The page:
My wife is also in the group, which is named The Meetles. We started from a meet-up group where we would talk about the Beatles. We specialize in classic rock ... and it’s nice to bring that to the East Village, because a lot of that was born and developed because of the Fillmore East and all of these great clubs all up and down St. Mark's Place.

In the end, I hope that the East Village and all neighborhoods like the East Village retain their original character and identity. I love walking up and down the streets in New York and seeing the old buildings that have been up for 120 years. I love Tompkins Square Park. I love the old architecture. I love the old timers who have interesting stories to tell. I love the creative people and the interesting people.

James Maher is a fine art and studio photographer based in the East Village. Find his website here.

8 comments:

Gojira said...

And I love this guy.

Scuba Diva said...

This really resonated with me: "I love New York, and if I leave, there’s no way I’ll be able to come back and be able to afford to live here."

I've had a few people over the years try to get me to move, but these exact same sentiments have made me stay every time. Of course, I wasn't being offered a job or a home by any of these people; they just needed a hostage to accompany them on their dream of moving to California or something.

Anonymous said...

ditto, love this man!

Anonymous said...

If you see a busker throw them paper money. (especially this band!)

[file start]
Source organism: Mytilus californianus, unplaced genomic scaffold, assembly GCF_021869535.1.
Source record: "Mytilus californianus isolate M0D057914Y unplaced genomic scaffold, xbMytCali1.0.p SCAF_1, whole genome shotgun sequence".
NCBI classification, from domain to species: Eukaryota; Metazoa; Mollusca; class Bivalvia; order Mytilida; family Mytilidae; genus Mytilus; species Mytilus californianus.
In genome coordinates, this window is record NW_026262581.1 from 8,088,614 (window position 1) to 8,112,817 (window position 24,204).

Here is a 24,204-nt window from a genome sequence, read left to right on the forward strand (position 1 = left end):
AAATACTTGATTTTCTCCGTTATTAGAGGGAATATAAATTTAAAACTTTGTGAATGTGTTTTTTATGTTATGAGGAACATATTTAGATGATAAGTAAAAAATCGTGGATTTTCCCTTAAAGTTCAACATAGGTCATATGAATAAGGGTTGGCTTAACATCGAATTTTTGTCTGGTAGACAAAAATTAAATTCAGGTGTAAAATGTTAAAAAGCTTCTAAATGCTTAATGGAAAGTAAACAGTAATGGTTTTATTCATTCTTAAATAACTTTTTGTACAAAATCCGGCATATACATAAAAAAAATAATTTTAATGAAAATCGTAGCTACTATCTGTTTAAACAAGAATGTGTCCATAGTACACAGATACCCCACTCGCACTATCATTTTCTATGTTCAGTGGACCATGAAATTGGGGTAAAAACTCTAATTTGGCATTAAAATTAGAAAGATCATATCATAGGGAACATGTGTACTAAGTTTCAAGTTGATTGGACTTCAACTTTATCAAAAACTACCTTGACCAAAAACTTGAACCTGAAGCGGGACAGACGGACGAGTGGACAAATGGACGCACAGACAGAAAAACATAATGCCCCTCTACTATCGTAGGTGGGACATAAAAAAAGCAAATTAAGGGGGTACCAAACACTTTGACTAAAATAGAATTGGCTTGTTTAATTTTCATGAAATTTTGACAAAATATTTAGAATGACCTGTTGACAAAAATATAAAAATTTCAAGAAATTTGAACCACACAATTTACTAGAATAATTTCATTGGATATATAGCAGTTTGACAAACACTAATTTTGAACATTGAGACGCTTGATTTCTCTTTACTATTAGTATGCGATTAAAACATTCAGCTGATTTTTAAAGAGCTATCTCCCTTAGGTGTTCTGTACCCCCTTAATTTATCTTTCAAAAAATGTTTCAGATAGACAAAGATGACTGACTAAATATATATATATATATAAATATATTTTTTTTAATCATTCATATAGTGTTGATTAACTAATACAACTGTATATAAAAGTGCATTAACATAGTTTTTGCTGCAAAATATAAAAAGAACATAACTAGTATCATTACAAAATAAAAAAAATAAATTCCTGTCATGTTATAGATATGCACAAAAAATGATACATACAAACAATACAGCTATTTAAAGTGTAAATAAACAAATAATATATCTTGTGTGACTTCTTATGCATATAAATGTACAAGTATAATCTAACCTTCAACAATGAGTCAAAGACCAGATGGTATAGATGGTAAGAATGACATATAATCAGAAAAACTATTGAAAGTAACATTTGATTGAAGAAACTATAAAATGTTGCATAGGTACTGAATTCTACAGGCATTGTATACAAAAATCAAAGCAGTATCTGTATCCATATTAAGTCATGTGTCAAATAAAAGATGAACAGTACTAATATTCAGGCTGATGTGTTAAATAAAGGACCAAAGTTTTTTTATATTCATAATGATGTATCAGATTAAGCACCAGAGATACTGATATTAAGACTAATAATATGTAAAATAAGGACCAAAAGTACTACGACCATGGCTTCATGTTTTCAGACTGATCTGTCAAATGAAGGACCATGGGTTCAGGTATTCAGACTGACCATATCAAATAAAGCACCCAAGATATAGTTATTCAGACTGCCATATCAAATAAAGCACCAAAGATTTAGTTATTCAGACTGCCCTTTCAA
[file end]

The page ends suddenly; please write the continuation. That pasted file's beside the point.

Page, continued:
SUPPORT LIVE MUSIC. Unless you want the extent of New York musical culture to be the bartender's Pandora stream or a "DJ" with a generic MacBook playlist.

Goggla said...

Thanks for another great interview. As a fellow lover of Tompkins Square, I really appreciate these spotlights on neighborhood people.

Anonymous said...

Everything Mr. Paulin says resonates with me, and I respect him for hanging in there & fighting the lousy landlord, which always feels like an uphill battle with no end in sight, but I am so glad he prevailed! And that he is still out there making music!

We need people like him and his wife to stay right here in the East Village; they are essential to what makes this a neighborhood - and city - worth living in.

Anonymous said...

Eric, love you baby. What a great personality and smile. I love hearing music in the subway and parks. i'm glad you decided to stay. I'm the last one in my building and I won't leave. Music to the people who are hanging on.

Anonymous said...

I love this kindred spirit. Tompkins has always been divine in many ways. I moved into e7th street in 1982. May have heard you playing in the park.tent city.glad you held on and are doing well
Melanie
East Village Corner